There are two types of Diabetes.
This occurs when the body, more specifically, the pancreas, produces little or no insulin. There is no known way to prevent it and it is prevalent among children; 18,000 youth were diagnosed in the years of 2008 and 2009.
Type 2 develops when the body cannot use insulin properly. Unlike Type 1 diabetes, Type 2 is preventable. At the current rate, 1 out of 3 adults will develop Type 2 diabetes in their lifetime. Certain risk factors include being genetically predisposed and having diabetes while pregnant. But a concerning factor, and the most preventable one, is being overweight.
In the United States, 29.1 million people currently have diabetes. Think about it this way; that’s 1 out of every 11 people. A quarter of this group is not even aware that they have it.
Another 86 million people are at risk of prediabetes. This is 1 out of 3 adults in the United States.
With complications from health problems such as heart disease, kidney failure, blindness, and stroke, the risk of death is 50% higher than adults without diabetes.
Obesity is the single best predictor of type 2 diabetes. In fact, almost 90% of people living with type 2 diabetes are overweight or have obesity. So how can patients already managing with complications from their weight also manage their diabetes?
Lifestyle changes such as dieting and moderate to intense exercise (such as daily walking) proved that weight loss was possible in prediabetes cases.The development of diabetes in these studies was reduced by 40% to 60%.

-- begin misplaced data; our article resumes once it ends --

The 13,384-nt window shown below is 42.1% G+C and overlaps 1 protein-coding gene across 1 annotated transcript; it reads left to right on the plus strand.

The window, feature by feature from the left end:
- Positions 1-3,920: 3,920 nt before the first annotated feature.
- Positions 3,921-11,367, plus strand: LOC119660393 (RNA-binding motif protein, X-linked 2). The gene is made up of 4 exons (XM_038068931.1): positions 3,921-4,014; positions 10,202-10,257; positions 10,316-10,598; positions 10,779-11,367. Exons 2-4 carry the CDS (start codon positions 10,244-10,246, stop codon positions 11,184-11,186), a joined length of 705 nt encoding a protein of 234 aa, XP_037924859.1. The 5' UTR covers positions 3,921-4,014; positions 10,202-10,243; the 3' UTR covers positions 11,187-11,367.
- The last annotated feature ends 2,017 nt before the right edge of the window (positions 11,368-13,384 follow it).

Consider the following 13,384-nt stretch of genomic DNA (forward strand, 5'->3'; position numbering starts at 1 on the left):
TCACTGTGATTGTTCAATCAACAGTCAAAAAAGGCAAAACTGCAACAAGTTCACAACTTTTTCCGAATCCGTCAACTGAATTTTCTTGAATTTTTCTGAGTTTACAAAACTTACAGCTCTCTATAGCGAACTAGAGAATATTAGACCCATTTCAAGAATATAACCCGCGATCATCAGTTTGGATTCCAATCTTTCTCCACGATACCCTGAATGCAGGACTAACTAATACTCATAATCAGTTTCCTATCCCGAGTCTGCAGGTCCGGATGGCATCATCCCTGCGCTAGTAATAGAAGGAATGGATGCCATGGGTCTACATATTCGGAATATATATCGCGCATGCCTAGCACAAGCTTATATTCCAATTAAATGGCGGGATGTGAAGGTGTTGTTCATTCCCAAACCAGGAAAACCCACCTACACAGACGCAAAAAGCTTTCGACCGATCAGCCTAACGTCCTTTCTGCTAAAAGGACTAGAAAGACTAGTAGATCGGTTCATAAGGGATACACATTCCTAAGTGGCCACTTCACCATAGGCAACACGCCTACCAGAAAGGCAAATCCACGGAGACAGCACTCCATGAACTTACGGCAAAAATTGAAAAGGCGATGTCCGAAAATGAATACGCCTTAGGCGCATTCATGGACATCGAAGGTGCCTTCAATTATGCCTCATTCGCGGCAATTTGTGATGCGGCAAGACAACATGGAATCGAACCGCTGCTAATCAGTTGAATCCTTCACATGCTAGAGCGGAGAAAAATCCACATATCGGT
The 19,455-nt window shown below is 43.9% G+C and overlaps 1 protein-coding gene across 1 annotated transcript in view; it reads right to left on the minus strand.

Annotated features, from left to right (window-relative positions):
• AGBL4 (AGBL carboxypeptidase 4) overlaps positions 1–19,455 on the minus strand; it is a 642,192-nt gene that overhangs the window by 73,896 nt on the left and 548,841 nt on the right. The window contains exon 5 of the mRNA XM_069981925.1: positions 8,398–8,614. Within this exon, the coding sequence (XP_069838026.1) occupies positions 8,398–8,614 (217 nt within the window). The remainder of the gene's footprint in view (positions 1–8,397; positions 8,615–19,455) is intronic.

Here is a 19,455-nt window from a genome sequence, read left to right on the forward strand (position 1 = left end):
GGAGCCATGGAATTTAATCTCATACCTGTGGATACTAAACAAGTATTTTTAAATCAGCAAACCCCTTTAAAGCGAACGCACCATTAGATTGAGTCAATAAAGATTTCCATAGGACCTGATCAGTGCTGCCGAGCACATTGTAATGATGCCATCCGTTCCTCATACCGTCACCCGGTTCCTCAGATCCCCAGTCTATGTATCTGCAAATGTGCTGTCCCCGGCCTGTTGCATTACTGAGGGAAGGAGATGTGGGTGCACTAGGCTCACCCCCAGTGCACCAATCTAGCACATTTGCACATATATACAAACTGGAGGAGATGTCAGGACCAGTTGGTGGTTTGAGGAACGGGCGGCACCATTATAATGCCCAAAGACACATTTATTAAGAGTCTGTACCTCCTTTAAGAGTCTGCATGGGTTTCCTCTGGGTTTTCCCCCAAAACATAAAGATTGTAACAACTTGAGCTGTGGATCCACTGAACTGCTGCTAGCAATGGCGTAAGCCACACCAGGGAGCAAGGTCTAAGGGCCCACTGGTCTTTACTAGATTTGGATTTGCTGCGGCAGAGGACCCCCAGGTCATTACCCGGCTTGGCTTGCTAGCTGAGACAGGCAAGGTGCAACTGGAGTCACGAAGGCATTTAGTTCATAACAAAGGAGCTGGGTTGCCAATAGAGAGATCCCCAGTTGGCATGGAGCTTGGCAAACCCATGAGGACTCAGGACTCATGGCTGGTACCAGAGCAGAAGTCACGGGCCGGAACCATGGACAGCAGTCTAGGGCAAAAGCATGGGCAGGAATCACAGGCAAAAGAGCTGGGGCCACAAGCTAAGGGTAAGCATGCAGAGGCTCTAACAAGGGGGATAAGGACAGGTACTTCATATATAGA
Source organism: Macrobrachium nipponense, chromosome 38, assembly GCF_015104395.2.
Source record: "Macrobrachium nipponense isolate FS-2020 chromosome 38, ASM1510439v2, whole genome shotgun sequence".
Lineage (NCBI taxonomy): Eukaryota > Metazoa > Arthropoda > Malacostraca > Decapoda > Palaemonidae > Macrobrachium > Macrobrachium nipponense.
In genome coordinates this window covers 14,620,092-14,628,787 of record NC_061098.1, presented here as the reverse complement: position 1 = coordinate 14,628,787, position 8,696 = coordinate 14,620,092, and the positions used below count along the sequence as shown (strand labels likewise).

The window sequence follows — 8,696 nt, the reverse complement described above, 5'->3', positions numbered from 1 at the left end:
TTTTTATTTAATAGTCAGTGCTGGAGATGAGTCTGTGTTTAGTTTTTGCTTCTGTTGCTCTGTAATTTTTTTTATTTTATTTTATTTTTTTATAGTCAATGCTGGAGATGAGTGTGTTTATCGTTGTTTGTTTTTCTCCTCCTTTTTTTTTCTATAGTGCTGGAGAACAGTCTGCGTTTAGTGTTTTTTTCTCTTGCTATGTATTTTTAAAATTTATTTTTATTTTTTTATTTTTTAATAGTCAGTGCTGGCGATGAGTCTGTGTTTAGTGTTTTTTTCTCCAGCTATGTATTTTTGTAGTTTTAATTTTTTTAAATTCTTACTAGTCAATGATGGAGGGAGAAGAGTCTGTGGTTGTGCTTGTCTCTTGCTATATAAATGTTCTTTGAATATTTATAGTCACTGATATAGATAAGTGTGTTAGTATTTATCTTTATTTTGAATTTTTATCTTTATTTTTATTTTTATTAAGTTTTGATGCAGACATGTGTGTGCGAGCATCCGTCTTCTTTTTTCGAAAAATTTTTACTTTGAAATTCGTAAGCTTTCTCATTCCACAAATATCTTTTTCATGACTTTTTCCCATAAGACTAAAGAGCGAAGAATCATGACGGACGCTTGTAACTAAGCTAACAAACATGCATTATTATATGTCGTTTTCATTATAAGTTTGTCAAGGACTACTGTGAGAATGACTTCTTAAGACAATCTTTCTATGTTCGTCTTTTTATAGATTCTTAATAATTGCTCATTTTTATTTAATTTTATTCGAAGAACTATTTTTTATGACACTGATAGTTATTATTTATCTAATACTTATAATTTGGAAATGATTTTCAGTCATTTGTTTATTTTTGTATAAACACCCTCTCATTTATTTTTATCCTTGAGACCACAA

Here are some guidelines to help you prevent Type 2 Diabetes
- Eat healthy: Be smart with portion sizes. Try to fill every meal with 1/4 protein, 1/4 grains, 1/2 vegetables and fruit, and a small amount of dairy (low-fat or skim milk). Drink water ten minutes before eating to curb your appetite. If you crave dessert, share one with a friend instead of getting an individual item.
- Be active: Aim to be physically active for at least 30 minutes, 5 days a week. Even walking for fifteen minutes everyday is great place to start.
Eating healthy and being active not only will make you feel better, but when you lose weight, you significantly decrease your risk of obtaining Type 2 diabetes.
What if I already have Type 2 Diabetes?
Living a healthy lifestyle can help you better manage your diabetes.
- Devise a nutrition plan and an exercise schedule with your doctor
- Get enough, but not too much, sleep
- Get your heart rate up to 70 – 80% for an hour, six times a week
- Focus on unprocessed foods that provide the best nutrients
At NC Weight & Wellness, we not only help our patients lose the weight but we educate them on how to maintain their healthy weight. We have great success in our weight loss program with diabetic patients. Recently, a new male diabetic patient started in our program. He did not follow what we asked of him for the first to weeks and he saw little results. In the third week he followed our program exactly; he lost five pounds that week and did not have to take any insulin.